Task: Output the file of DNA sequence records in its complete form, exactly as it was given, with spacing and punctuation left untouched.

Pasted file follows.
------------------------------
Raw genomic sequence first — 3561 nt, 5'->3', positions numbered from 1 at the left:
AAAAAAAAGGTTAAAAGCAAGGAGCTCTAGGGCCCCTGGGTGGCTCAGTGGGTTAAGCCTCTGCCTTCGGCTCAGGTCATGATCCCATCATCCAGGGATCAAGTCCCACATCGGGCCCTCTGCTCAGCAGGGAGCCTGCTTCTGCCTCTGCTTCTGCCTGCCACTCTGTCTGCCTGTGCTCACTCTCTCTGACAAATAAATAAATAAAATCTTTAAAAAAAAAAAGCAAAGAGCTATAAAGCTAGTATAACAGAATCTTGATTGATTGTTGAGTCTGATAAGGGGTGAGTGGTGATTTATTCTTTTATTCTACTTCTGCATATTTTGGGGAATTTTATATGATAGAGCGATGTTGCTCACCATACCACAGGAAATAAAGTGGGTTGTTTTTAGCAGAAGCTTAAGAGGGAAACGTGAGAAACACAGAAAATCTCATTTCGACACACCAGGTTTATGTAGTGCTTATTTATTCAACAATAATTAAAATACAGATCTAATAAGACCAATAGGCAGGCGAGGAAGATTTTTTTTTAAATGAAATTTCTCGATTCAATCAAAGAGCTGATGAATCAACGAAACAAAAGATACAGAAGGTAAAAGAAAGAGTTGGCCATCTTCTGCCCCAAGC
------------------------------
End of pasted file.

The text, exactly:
Raw genomic sequence first — 3561 nt, 5'->3', positions numbered from 1 at the left:
AAAAAAAAGGTTAAAAGCAAGGAGCTCTAGGGCCCCTGGGTGGCTCAGTGGGTTAAGCCTCTGCCTTCGGCTCAGGTCATGATCCCATCATCCAGGGATCAAGTCCCACATCGGGCCCTCTGCTCAGCAGGGAGCCTGCTTCTGCCTCTGCTTCTGCCTGCCACTCTGTCTGCCTGTGCTCACTCTCTCTGACAAATAAATAAATAAAATCTTTAAAAAAAAAAAGCAAAGAGCTATAAAGCTAGTATAACAGAATCTTGATTGATTGTTGAGTCTGATAAGGGGTGAGTGGTGATTTATTCTTTTATTCTACTTCTGCATATTTTGGGGAATTTTATATGATAGAGCGATGTTGCTCACCATACCACAGGAAATAAAGTGGGTTGTTTTTAGCAGAAGCTTAAGAGGGAAACGTGAGAAACACAGAAAATCTCATTTCGACACACCAGGTTTATGTAGTGCTTATTTATTCAACAATAATTAAAATACAGATCTAATAAGACCAATAGGCAGGCGAGGAAGATTTTTTTTTAAATGAAATTTCTCGATTCAATCAAAGAGCTGATGAATCAACGAAACAAAAGATACAGAAGGTAAAAGAAAGAGTTGGCCATCTTCTGCCCCAAGC